FIGS. 12A and 12B illustrate a flowchart of the procedure shown in FIGS. 4-11.
Referring to FIG. 1, there is depicted a graphical representation of a data processing system 8, which may be utilized to implement the present invention. As may be seen, data processing system 8 may include a plurality of networks, such as Local Area Networks (LAN) 10 and 32, each of which preferably includes a plurality of individual computers 12 and 30, respectively. Of course, those skilled in the art will appreciate that a plurality of Intelligent Work Stations (IWS) coupled to a host processor may be utilized for each such network. Each said network may also consist of a plurality of processors coupled via a communications medium, such as shared memory, shared storage, or an interconnection network. As is common in such data processing systems, each individual computer may be coupled to a storage device 14 and/or a printer/output device 16 and may be provided with a pointing device such as a mouse 17.
The data processing system 8 may also include multiple mainframe computers, such as mainframe computer 18, which may be preferably coupled to LAN 10 by means of communications link 22. The mainframe computer 18 may also be coupled to a storage device 20 which may serve as remote storage for LAN 10. Similarly, LAN 10 may be coupled via communications link 24 through a sub-system control unit/communications controller 26 and communications link 34 to a gateway server 28. The gateway server 28 is preferably an IWS which serves to link LAN 32 to LAN 10.
With respect to LAN 32 and LAN 10, a plurality of documents or resource objects may be stored within storage device 20 and controlled by mainframe computer 18, as resource manager or library service for the resource objects thus stored. Of course, those skilled in the art will appreciate that mainframe computer 18 may be located a great geographic distance from LAN 10 and similarly, LAN 10 may be located a substantial distance from LAN 32. For example, LAN 32 may be located in California while LAN 10 may be located within North Carolina and mainframe computer 18 may be located in New York.
Software program code which employs the present invention is typically stored in the memory of a storage device 14 of a stand alone workstation or LAN server from which a developer may access the code for distribution purposes, the software program code may be embodied on any of a variety of known media for use with a data processing system such as a diskette or CD-ROM or may be distributed to users from a memory of one computer system over a network of some type to other computer systems for use by users of such other systems. Such techniques and methods for embodying software code on media and/or distributing software code are well-known and will not be further discussed herein.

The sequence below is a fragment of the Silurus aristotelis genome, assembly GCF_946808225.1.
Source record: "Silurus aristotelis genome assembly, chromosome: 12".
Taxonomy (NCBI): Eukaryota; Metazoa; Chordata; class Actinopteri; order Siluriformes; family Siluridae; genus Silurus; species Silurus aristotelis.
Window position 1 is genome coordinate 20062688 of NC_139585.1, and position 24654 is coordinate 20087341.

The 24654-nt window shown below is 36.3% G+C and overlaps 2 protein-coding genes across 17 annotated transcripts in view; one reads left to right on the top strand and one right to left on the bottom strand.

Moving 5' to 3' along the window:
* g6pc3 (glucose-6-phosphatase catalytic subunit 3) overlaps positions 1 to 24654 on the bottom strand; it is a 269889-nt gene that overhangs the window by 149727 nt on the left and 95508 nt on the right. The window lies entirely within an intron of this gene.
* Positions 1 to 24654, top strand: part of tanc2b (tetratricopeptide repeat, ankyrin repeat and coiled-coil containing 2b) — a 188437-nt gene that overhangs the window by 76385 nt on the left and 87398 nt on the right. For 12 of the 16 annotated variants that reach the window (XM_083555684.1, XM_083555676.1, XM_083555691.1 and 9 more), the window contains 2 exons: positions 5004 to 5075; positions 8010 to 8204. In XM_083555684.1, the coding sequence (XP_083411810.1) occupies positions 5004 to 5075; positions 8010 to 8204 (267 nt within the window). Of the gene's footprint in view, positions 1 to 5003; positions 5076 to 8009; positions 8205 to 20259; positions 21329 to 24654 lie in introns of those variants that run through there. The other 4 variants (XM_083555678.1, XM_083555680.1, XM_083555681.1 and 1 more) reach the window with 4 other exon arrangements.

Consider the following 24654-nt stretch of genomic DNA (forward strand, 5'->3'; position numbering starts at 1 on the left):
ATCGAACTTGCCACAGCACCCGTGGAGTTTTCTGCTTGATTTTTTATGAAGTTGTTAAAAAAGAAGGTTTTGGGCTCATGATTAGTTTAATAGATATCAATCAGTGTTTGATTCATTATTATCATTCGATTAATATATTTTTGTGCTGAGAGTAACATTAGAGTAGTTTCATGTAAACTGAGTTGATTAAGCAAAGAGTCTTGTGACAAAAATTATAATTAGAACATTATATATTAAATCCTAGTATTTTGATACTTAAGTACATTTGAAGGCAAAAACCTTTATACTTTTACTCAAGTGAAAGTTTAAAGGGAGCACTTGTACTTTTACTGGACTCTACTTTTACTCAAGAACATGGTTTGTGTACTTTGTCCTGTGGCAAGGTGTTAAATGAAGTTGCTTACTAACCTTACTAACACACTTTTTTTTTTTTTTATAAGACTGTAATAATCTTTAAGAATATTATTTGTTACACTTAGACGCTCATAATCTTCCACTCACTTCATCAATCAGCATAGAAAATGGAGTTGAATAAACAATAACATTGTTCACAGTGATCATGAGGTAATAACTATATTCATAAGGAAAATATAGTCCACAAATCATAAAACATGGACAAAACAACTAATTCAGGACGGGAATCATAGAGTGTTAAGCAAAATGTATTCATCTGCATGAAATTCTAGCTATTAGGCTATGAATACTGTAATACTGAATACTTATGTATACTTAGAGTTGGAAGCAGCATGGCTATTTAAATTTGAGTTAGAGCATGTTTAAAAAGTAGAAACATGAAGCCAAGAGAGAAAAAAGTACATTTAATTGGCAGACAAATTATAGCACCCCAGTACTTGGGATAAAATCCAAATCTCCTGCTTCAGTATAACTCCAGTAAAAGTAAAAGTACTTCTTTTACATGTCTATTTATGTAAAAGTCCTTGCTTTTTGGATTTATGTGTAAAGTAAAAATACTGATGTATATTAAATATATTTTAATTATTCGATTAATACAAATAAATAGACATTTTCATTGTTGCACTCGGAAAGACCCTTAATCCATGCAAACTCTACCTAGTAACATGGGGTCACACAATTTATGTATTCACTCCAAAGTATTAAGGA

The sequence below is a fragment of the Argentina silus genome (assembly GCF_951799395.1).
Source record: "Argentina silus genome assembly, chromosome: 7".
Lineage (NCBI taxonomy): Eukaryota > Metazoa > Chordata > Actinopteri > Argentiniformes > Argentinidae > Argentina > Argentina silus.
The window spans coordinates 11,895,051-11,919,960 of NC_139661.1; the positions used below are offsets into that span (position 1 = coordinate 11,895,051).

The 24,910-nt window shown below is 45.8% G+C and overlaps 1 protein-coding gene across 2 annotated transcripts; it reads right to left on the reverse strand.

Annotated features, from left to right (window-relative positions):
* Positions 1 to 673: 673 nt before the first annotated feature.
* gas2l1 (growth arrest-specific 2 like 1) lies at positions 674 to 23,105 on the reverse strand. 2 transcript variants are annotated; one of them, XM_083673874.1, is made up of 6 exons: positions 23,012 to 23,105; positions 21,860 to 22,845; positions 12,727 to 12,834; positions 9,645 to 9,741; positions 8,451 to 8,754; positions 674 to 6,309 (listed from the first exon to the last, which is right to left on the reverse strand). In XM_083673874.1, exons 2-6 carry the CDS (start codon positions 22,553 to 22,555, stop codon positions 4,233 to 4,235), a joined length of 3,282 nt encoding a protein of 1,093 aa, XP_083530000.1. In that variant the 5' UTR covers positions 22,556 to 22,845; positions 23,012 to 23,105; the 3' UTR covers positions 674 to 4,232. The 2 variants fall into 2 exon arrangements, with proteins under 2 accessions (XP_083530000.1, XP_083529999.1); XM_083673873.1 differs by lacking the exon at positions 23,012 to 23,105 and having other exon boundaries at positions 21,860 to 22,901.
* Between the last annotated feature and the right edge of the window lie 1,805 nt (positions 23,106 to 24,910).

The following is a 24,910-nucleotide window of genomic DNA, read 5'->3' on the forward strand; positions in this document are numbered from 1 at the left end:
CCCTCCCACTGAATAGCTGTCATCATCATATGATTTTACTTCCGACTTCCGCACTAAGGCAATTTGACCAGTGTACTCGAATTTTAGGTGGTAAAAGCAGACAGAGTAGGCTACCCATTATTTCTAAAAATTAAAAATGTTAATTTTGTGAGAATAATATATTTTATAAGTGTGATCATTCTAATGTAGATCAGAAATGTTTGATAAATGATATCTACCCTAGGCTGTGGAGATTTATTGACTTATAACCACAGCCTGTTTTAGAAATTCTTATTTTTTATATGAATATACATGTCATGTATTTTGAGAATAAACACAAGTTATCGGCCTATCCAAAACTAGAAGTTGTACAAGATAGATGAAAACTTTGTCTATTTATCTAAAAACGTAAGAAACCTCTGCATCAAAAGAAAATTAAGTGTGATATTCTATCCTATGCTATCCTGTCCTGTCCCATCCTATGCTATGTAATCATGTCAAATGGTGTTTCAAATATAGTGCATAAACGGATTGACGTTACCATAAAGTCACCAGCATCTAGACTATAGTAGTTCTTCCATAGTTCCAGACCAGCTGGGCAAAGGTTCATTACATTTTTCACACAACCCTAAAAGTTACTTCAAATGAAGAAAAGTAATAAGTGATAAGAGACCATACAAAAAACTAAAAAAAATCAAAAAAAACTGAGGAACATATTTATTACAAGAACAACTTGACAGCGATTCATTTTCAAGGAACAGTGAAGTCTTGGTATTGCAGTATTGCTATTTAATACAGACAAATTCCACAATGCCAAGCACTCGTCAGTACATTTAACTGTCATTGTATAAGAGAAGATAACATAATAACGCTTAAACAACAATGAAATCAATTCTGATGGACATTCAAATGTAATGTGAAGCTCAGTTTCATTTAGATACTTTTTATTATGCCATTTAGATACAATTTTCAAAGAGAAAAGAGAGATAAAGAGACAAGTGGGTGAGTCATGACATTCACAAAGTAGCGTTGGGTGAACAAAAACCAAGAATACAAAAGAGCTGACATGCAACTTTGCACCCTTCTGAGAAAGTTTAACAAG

Referring now to FIG. 2, an example of a prior art solution is shown. This solution allows a user to create applets by first selecting beans from a palette 202 and dropping them on a Composer Panel 200 and second by connecting those beans together using a Connections grid. A Connections Diagram 204 which is an example of a relational diagram displays relationships between the beans contained within the applet. The example Connections Diagram 204 shown in FIG. 2 comprises an applet containing three beans; a button 206, a ticker tape 208 and an animation 210, with two connections 212 and 214 therebetween. This method is read-only and thus, does not allow the user to interact with the relational diagram directly. Instead the user must drop new parts/beans onto the Composer Panel first and then use another window, the Connections grid, to associate event connections. The problems associated with the read-only relational diagram become more apparent when working with a complex layout or parts/beans on the Composer panel, since often parts/beans are positioned directly on top of other parts/beans, obscuring them from view and making selection difficult.